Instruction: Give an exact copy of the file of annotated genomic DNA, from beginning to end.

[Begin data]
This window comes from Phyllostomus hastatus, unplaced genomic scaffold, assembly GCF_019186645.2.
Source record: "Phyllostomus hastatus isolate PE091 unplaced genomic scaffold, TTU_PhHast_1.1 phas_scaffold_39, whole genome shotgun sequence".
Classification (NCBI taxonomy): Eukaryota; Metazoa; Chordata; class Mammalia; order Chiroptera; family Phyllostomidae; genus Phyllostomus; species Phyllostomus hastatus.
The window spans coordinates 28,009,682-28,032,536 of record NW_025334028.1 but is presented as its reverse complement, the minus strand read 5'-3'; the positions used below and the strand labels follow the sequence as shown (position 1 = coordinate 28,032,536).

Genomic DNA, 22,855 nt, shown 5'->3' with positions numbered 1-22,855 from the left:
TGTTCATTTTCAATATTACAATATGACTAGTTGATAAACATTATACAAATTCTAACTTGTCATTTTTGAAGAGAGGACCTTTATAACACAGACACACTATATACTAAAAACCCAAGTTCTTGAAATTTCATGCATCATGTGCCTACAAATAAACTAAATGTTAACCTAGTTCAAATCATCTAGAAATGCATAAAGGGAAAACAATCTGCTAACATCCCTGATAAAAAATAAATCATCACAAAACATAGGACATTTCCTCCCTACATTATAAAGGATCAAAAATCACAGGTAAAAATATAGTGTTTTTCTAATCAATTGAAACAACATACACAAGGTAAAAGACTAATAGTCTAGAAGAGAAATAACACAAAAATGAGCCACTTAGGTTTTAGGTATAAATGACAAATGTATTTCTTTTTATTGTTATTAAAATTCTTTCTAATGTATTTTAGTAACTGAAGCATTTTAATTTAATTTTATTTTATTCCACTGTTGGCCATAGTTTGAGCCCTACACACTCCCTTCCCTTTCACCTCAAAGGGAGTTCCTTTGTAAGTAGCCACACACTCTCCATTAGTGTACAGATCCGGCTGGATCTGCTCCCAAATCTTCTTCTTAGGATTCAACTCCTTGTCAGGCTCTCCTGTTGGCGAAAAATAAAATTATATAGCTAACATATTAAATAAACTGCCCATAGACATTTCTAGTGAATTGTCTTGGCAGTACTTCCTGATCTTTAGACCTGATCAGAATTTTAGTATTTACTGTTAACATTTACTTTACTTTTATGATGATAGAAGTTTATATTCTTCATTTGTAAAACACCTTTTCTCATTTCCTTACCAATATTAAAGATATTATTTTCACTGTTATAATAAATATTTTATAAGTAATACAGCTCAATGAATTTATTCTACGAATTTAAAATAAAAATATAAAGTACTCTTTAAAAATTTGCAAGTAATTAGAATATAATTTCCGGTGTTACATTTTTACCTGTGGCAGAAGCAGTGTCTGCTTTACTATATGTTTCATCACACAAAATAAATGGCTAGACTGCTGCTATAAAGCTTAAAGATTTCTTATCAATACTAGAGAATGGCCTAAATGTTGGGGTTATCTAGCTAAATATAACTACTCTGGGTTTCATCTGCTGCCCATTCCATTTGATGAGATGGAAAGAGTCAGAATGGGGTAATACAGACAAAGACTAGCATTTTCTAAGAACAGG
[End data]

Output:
This window comes from Phyllostomus hastatus, unplaced genomic scaffold, assembly GCF_019186645.2.
Source record: "Phyllostomus hastatus isolate PE091 unplaced genomic scaffold, TTU_PhHast_1.1 phas_scaffold_39, whole genome shotgun sequence".
Classification (NCBI taxonomy): Eukaryota; Metazoa; Chordata; class Mammalia; order Chiroptera; family Phyllostomidae; genus Phyllostomus; species Phyllostomus hastatus.
The window spans coordinates 28,009,682-28,032,536 of record NW_025334028.1 but is presented as its reverse complement, the minus strand read 5'-3'; the positions used below and the strand labels follow the sequence as shown (position 1 = coordinate 28,032,536).

Genomic DNA, 22,855 nt, shown 5'->3' with positions numbered 1-22,855 from the left:
TGTTCATTTTCAATATTACAATATGACTAGTTGATAAACATTATACAAATTCTAACTTGTCATTTTTGAAGAGAGGACCTTTATAACACAGACACACTATATACTAAAAACCCAAGTTCTTGAAATTTCATGCATCATGTGCCTACAAATAAACTAAATGTTAACCTAGTTCAAATCATCTAGAAATGCATAAAGGGAAAACAATCTGCTAACATCCCTGATAAAAAATAAATCATCACAAAACATAGGACATTTCCTCCCTACATTATAAAGGATCAAAAATCACAGGTAAAAATATAGTGTTTTTCTAATCAATTGAAACAACATACACAAGGTAAAAGACTAATAGTCTAGAAGAGAAATAACACAAAAATGAGCCACTTAGGTTTTAGGTATAAATGACAAATGTATTTCTTTTTATTGTTATTAAAATTCTTTCTAATGTATTTTAGTAACTGAAGCATTTTAATTTAATTTTATTTTATTCCACTGTTGGCCATAGTTTGAGCCCTACACACTCCCTTCCCTTTCACCTCAAAGGGAGTTCCTTTGTAAGTAGCCACACACTCTCCATTAGTGTACAGATCCGGCTGGATCTGCTCCCAAATCTTCTTCTTAGGATTCAACTCCTTGTCAGGCTCTCCTGTTGGCGAAAAATAAAATTATATAGCTAACATATTAAATAAACTGCCCATAGACATTTCTAGTGAATTGTCTTGGCAGTACTTCCTGATCTTTAGACCTGATCAGAATTTTAGTATTTACTGTTAACATTTACTTTACTTTTATGATGATAGAAGTTTATATTCTTCATTTGTAAAACACCTTTTCTCATTTCCTTACCAATATTAAAGATATTATTTTCACTGTTATAATAAATATTTTATAAGTAATACAGCTCAATGAATTTATTCTACGAATTTAAAATAAAAATATAAAGTACTCTTTAAAAATTTGCAAGTAATTAGAATATAATTTCCGGTGTTACATTTTTACCTGTGGCAGAAGCAGTGTCTGCTTTACTATATGTTTCATCACACAAAATAAATGGCTAGACTGCTGCTATAAAGCTTAAAGATTTCTTATCAATACTAGAGAATGGCCTAAATGTTGGGGTTATCTAGCTAAATATAACTACTCTGGGTTTCATCTGCTGCCCATTCCATTTGATGAGATGGAAAGAGTCAGAATGGGGTAATACAGACAAAGACTAGCATTTTCTAAGAACAGG